“You give these guys a couple of years, you’re going to be looking at a team that has a similar number of All-Stars, and a similar amount of players that everyone is talking about like the Phillies had last year. In two to three years, you’re going to be saying, ‘Those are stud All-Star players.’”

Gibson was not just referring to just the four young players previously mentioned when he was talking about the central offensive makeup of the team. Outfielder Austin Hays is also a first-time All-Star this season, and underrated outfielder Anthony Santander ranks fifth among MLB switch-hitters in slugging percentage (.478).

“Anthony Santander doesn’t get the recognition he deserves, “ Gibson said. “Ramón Urias can be a Gold Glover at three different infield positions and nobody really knows him. I just don’t think they’ve had the time to get that recognition.”

The 2021 All-Star with the Phillies prefers to point the spotlight at others and made sure to highlight that an unheralded starting pitching staff has helped to steady the team, while the bullpen, which is top 8 in MLB in ERA (3.82), has been especially strong at the back end.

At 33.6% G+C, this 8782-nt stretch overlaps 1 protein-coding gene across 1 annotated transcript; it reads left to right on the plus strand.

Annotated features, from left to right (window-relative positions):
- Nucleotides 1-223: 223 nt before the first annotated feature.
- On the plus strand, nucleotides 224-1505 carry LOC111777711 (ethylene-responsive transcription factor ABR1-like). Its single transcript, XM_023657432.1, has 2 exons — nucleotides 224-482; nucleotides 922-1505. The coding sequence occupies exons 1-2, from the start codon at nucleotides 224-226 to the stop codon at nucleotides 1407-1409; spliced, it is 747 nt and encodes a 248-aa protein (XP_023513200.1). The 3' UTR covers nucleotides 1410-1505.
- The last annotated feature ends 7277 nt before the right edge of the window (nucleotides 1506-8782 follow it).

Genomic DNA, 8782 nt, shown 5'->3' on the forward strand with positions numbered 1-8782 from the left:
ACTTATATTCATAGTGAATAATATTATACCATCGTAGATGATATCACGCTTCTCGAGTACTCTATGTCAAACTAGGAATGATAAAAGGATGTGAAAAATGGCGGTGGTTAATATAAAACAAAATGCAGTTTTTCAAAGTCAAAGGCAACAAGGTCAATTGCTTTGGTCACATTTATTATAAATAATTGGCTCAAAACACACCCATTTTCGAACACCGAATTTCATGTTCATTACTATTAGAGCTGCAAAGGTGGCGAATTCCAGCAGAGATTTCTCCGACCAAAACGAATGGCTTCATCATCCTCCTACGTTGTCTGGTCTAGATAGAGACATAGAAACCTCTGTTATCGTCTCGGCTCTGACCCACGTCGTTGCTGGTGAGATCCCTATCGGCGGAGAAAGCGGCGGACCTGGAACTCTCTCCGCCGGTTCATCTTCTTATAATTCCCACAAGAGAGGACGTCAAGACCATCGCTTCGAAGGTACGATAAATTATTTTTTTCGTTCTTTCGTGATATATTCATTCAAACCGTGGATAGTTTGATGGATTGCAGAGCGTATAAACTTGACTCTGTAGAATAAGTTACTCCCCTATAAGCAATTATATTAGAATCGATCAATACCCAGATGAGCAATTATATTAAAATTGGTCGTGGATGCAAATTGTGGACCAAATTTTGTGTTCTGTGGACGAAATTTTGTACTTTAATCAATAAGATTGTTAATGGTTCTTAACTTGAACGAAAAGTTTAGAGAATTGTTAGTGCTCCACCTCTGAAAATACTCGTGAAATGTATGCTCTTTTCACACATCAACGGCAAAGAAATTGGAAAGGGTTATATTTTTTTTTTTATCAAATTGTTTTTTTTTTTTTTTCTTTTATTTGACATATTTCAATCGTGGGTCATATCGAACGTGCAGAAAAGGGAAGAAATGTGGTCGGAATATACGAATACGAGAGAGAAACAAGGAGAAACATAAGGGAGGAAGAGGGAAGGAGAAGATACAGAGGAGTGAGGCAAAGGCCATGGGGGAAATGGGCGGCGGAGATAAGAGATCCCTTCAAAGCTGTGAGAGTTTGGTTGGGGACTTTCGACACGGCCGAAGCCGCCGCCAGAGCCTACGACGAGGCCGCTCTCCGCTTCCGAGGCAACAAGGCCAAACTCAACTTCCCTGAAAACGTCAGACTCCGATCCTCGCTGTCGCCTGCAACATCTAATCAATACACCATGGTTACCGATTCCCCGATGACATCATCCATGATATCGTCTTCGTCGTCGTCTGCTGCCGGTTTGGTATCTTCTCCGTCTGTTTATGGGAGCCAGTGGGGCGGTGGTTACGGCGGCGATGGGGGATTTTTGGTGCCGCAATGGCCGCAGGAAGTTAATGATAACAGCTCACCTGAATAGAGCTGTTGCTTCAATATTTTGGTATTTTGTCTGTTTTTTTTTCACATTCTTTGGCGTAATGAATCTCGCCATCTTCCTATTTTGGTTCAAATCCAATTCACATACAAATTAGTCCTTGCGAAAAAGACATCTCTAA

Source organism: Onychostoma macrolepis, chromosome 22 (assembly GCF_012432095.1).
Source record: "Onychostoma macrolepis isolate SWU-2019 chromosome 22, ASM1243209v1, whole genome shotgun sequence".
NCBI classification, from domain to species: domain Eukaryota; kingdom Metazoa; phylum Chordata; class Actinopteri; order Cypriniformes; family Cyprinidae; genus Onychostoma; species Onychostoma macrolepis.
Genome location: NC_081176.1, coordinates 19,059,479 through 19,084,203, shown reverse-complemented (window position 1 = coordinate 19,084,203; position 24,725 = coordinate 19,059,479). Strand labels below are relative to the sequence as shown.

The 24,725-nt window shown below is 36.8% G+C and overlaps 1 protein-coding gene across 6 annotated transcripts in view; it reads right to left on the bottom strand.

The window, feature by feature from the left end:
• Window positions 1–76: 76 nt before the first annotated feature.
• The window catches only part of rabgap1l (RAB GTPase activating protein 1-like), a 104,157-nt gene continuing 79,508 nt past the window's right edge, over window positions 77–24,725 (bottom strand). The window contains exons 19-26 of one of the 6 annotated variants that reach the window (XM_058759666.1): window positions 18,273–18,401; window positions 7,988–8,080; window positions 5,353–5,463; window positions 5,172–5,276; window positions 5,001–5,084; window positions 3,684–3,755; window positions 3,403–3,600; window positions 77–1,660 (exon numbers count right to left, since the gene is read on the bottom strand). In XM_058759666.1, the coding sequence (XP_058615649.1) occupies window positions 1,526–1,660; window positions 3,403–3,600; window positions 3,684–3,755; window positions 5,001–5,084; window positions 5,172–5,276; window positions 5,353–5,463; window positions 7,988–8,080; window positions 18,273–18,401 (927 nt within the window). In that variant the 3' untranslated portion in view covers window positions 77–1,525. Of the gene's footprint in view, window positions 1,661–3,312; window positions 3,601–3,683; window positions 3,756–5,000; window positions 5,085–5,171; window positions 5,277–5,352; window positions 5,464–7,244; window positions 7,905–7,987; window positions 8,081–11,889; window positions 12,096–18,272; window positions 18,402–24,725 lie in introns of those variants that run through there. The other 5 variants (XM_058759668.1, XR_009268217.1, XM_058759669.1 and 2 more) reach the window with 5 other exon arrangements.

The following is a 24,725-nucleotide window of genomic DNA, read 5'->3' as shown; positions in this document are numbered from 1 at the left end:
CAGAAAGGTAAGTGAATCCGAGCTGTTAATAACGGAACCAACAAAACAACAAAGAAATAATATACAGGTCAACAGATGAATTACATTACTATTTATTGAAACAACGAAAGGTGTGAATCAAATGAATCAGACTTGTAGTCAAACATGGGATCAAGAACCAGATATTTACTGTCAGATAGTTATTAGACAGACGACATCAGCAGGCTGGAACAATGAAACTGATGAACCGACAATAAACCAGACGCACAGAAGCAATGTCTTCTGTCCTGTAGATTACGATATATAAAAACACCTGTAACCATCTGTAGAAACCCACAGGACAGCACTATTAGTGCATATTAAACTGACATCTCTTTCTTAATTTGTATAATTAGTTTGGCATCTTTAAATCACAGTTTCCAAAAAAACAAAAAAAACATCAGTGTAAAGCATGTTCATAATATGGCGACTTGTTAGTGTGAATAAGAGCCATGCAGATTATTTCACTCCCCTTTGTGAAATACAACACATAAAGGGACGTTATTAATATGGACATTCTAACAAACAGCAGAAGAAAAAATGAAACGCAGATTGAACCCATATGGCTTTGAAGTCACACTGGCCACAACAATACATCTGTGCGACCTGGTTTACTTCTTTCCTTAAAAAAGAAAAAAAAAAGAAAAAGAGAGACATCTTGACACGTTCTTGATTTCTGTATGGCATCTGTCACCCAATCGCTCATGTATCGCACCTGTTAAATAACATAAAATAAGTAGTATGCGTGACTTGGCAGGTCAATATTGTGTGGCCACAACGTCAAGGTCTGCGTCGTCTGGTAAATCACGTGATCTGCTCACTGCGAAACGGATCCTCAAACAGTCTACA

Among the starters, Tyler Wells is atop the MLB leaderboard with a 0.90 WHIP. Dean Kremer is tied for third in the AL with nine wins and Kyle Bradish had a 2.98 ERA in his last 11 starts leading up to Thursday. Gibson may be able to break his previous career best of 13 victories this season.

“Those guys have been fairly solid and fairly consistent,” Gibson said of the rotation. “That’s really what a starting staff can do, add some consistency day in and day out. Especially when we have the four to five [relievers] at the back end of this bullpen that are lockdown guys,” he said.

Both Félix Bautista and Yennier Cano were named to the AL All-Star team. Bautista has won the AL Reliever of the Month Award twice this season, and Cano is tied for fourth among MLB relievers with a 1.4 fWAR.

Gibson also mentioned Coulombe and Bryan Baker (.203 opposing batting average) as essential parts of the bullpen crew. Coulombe had seven consecutive scoreless appearances from June 17 to July 1.

“Our offense knows that if we can get three or four runs early, and if the starting pitching throws well, we’ve set ourselves up for a really positive game script those last two innings,” he said. The Orioles have a 42-5 record when leading after seven innings.